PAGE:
Designed for the 6 meter ham radio band, the Poly-Comm 6 Transceiver can be crystal-controlled or used with its built-in VFO. The transceiver was manufactured by Polytronics Lab Inc. of Clifton, New Jersey.
With its built-in vibrator, it can be operated from either 115 volts AC or 12 volts DC. The set's 16 tubes include 3 nuvistors as cathode-coupled RF amps and as mixer. RF output was specified at 10 watts. Two 6BQ5 audio tubes are used for plate modulation.
Price was $319.50, relatively steep for 1962-63.
A review can be found in the April 1963 issue of QST magazine. The review notes, "the transmitter stability being as good as will be found in any but the very best VFO transmitters on 50 Mc .... Receiver sensitivity is adequate and the selectivity is all that one could use comfortably in mobile or casual home-station operation."
The volume control was intermittent and the power cord was missing. The previous owner did not have the correct power cord for the set. An eleven pin "octal" plug (sub magnal) as used by Heath was directly soldered onto the Jones connector blades with heat shrink tubing covering the connections. I removed the modification and located a proper 10 pin Jones female connector for a new three-wire shielded power cord. Otherwise the set needed very little repair. The intermittent volume control and the other controls were cleaned with deoxit.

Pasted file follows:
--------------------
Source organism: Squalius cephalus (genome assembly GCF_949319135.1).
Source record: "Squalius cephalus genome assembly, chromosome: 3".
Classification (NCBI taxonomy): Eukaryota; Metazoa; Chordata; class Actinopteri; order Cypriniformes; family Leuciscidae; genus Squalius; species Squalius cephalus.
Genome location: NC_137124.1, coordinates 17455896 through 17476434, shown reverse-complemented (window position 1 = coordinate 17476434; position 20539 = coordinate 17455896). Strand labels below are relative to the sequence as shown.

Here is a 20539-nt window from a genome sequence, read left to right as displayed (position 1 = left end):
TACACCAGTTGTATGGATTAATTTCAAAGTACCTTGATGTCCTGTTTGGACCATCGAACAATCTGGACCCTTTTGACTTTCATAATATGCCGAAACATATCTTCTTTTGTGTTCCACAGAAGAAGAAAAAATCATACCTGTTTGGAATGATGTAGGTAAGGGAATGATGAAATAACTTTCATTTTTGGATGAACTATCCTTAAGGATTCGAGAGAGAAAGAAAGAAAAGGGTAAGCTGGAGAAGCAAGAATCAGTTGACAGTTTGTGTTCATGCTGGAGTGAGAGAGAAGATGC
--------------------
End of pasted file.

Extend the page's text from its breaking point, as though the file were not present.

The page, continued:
Power output specs
The RF output tube for the Polycom 6 is a 7551 with a rated RF output of about 10 watts. I measured actual output into a 50 ohm dummy load variously between 9 and 10 watts, close enough given the accuracy of my meter.
On the air tests
I checked into the local 6 meter net with the set. Both the audio and transmit power level received positive comments. I found the selectivity to be quite sharp compared to my old reliable Gonset Communicator II. That required some retuning for those stations with crystals that were a bit off the mark. However sensitivity was excellent. The small internal speaker limits audio quality to some extent. I connected an external computer speaker to the rear-panel terminal strip on the PolyComm. That greatly improved the sound quality.
I also noticed that the unit generated considerable heat on the left side which contains most of the receiving tubes including the nuvistors. While that amount of heat is normal given the compact nature of the set, I will place a small computer fan on top of the cabinet to help with cooling.
A Heathkit FM-2 tuner circa 1950 was the previous item on the bench.